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The Creative Writer Interviews Kathleen McGurl, UK Author

Posted on : 27-02-2015 | By : admin | In : Author Interview

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Second novel by Kathleen McGurl

Second novel by Kathleen McGurl

Kathleen McGurl lives near the sea in Bournemouth, with her husband, sons and cats. She began her writing career creating short stories, and sold dozens to women’s magazines in the UK and Australia. Then she got side-tracked onto family history research – which led eventually to writing novels with genealogy themes. She has always been fascinated by the past, and the ways in which the past can influence the present., and enjoys exploring these links in her novels.

When not writing or working at her full-time job in IT, she likes to go out running or sea-swimming, both of which she does rather slowly. She is definitely quicker at writing.

You can find out more at her website, http://kathleenmcgurl.com/, or follow her on Twitter @KathMcGurl .

Name: Kathleen McGurl

Writer Alias (If you are willing to share)  I don’t have one

Rough Idea of where you live: Bournemouth, UK.

1. What is the first piece of writing that you remember doing?
As a child I was always writing stories, often for my own amusement. I
remember starting a novel when I was about 11, which was to be about a
highwayman’s daughter who became a highway-girl herself. I don’t think it
got very far. As an adult I started writing a novel when on maternity leave,
20 years ago, but then my son was born and took up all my time. But I knew I
was always going to be a writer some day. Eventually, when the kids were
both at school, I started writing properly and have not stopped since.

2. Has there ever been an unusual way that a story has occurred to you?
Ideas come from anywhere and everywhere but probably the most unusual was
one which occurred to me while I was swimming in the local pool. What if, I
thought, there was a ghost at the bottom of the pool in the deep end? By the
time I’d completed 40 lengths I had the full story planned in my head. I
sold that one to a woman’s magazine and also included it in my book Ghost
Stories and How to Write Them.

3. What is the best story title that you have never used? Is there a worst?
I am terrible at titles so I can’t say I’ve ever thought of a good one and
not used it. My books tend to have to put up with temporary titles until
they’re almost finished. The Emerald Comb was called The Next Novel for a
long time while I was writing it!

4. Which story would you love to have written?
Anything by Kate Morton. I love her books, especially The Secret Keeper.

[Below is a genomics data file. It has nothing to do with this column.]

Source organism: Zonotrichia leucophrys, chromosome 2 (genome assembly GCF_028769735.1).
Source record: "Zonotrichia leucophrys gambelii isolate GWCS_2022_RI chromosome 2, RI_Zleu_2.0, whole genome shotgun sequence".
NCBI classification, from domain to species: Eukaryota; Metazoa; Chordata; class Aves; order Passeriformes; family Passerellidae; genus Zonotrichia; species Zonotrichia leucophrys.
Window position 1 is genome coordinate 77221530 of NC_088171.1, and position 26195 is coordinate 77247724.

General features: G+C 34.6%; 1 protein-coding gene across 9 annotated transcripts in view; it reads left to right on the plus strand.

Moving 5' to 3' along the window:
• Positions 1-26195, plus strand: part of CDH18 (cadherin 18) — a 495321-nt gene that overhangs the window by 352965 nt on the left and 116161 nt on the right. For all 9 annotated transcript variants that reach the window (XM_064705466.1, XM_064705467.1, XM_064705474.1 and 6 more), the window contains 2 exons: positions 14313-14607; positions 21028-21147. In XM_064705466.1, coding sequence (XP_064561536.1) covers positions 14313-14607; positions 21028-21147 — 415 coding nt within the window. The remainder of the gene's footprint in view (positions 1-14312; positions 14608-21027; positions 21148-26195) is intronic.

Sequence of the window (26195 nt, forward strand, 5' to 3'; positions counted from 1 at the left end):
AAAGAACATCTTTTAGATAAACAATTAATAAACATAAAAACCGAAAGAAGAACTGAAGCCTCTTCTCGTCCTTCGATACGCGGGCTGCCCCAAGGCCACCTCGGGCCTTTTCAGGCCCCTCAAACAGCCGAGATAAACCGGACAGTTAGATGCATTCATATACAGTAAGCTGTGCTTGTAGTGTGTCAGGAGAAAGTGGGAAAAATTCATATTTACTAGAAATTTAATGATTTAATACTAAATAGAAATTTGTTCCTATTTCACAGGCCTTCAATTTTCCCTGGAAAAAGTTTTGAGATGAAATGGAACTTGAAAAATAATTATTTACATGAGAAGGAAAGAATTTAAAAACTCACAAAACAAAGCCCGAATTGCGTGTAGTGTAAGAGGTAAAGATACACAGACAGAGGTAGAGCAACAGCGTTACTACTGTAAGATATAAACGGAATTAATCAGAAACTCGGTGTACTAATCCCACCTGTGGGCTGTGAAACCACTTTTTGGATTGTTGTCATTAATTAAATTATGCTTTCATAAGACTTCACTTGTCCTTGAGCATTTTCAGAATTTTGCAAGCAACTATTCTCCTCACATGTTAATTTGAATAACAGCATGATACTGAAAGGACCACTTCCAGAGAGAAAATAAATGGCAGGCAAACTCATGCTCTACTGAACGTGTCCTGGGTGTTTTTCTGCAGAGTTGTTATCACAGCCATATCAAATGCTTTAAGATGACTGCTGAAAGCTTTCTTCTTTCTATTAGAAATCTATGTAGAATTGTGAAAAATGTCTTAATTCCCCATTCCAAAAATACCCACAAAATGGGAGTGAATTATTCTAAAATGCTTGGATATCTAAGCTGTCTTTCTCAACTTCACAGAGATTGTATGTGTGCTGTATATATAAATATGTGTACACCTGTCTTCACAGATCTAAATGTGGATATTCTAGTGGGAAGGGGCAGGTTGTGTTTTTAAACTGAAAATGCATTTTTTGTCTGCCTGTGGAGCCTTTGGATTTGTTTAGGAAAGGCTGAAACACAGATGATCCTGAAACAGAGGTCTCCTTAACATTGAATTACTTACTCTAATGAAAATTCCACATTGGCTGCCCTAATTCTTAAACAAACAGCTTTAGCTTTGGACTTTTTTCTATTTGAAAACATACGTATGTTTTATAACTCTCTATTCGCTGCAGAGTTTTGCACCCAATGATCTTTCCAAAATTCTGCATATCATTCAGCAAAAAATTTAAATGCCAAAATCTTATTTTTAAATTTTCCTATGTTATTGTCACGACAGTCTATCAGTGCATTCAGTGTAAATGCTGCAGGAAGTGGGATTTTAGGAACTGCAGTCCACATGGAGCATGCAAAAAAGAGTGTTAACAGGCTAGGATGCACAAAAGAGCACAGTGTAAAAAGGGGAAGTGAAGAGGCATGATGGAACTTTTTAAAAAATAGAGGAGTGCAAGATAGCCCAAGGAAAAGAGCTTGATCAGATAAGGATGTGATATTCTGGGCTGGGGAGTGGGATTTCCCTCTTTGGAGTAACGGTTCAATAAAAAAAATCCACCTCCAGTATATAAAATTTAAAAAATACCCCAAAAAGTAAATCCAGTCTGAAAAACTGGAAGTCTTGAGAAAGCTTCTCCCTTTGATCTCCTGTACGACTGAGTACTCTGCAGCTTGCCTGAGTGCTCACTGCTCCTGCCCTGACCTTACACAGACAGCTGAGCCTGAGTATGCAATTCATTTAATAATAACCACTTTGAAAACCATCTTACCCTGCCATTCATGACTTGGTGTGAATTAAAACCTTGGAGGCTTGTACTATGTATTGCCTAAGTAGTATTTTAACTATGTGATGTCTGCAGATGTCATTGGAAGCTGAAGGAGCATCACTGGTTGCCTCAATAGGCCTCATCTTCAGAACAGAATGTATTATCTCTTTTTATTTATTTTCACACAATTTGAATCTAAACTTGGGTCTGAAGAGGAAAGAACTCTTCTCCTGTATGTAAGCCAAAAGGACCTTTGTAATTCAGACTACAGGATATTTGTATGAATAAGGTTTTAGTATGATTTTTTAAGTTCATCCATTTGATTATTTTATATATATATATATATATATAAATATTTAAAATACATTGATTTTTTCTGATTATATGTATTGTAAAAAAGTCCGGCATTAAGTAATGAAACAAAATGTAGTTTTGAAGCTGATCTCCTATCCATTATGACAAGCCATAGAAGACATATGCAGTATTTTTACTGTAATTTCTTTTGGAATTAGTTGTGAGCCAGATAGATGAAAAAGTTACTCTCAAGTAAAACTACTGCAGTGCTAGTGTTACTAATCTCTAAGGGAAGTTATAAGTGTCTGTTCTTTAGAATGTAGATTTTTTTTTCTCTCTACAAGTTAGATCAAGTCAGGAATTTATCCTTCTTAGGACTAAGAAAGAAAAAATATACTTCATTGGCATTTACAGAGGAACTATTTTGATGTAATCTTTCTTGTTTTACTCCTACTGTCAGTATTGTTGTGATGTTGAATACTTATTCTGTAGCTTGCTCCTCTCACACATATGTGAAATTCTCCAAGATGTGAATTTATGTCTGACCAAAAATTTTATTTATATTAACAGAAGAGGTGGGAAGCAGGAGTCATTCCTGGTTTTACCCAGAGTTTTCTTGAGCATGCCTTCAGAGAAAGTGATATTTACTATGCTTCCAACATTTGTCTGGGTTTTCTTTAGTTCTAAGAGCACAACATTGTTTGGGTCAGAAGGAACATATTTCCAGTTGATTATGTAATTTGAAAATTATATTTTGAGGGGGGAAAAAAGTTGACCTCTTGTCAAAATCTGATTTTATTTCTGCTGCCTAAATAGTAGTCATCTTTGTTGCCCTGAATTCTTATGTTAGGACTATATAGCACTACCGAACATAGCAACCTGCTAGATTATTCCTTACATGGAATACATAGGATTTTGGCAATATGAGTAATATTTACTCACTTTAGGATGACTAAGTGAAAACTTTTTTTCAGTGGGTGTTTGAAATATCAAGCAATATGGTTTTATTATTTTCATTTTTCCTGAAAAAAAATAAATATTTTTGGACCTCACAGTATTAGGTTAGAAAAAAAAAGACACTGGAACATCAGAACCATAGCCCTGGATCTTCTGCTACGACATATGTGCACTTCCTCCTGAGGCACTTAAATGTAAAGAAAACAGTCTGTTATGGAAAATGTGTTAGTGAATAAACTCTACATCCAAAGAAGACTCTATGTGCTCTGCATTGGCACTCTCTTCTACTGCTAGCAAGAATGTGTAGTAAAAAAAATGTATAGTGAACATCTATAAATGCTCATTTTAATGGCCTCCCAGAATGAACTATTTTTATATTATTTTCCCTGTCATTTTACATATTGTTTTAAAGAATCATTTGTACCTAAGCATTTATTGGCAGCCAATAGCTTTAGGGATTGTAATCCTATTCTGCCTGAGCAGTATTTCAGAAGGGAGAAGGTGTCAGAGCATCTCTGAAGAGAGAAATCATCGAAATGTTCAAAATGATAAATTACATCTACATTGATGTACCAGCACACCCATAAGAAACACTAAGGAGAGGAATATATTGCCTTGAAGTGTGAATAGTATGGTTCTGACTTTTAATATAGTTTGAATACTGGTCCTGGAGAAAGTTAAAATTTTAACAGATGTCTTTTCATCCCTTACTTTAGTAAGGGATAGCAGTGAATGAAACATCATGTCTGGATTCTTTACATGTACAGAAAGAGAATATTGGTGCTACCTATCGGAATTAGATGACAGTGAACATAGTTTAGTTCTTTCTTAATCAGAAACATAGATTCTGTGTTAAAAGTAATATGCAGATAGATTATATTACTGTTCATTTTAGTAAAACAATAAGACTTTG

5. What is the one tip that you would give aspiring authors?
Keep writing. If you want to be a writer, make sure you prioritise writing
over everything else.

6. What is your current project?
Having just finished my second novel for Carina UK – The Pearl Locket – I
have three more novel ideas to flesh out. At the moment I am not sure which
one I will start writing next, but it’ll definitely be another dual timeline
book as I love writing them!

Thanks so much for having me on your blog, Sarah!

Kathleen McGurl, Author

Kathleen McGurl, Author

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Author Interview – Meet Carys Jones

Posted on : 06-02-2015 | By : admin | In : Author Interview, Blog

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Carys Jones UK Author

Carys Jones UK Author

This week Carys Jones, author has agreed to answer my Author Interview questions. Carys has written three books about attorney Aiden Connelly in her Avalon series and Prime Deception. She is also about to branch out into Young Adult fiction with her first book, Dare to Dream due out soon. You can find synopses of Carys’ books at her website and they are available at Amazon.   Name: Carys Jones Rough Idea of where you live: I live in Shropshire, England, UK

  1. What is the first piece of writing that you remember doing?

When I was about five or six I used to make little magazines about a stick character called Pod. He’d walk his dog, go to the shops, nothing too exciting but it was my first attempt at storytelling and I used to bind the pages together with staples and charge my poor Dad ten pence for each edition!

  1. Has there ever been an unusual way that a story has occurred to you?

A couple of my stories have occurred to me following a dream. I keep a notebook in my bedside drawer so that if I wake up from a particularly vivid dream I can hurriedly scribble down the details for future use.

  1. What is the best story title that you have never used? Is there a worst?

Some of my story titles have changed once the books were published which probably means that they weren’t the best titles originally; Not All Stars Sparkle became First to Fall and Maggie Trafford Dreams of Armageddon became Dare to Dream

  1. Which story would you love to have written?

It has to be Flowers in the Attic by Virginia Andrews. It is one of my all-time favourite books and is just so powerfully written. The great stories are always the ones which are most evocative, those which stay with you long after you’ve read the final sentence.

  1. What is the one tip that you would give aspiring authors?

Write. Write as much as you can as often as you can. There is no better way to learn about yourself as a writer than to write.

  1. What is your current project?

I’m currently writing the 4th book in my Avalon series, Fourth to Run, and editing my YA novel Dare to Dream prior to its release later in the year.

 

First to Fall by Carys Jones

First to Fall by Carys Jones

 

Second to Cry by Carys Jones

Second to Cry by Carys Jones

 

 

 

 

 

 

 

 

 

 

 

You can find out more about Carys at: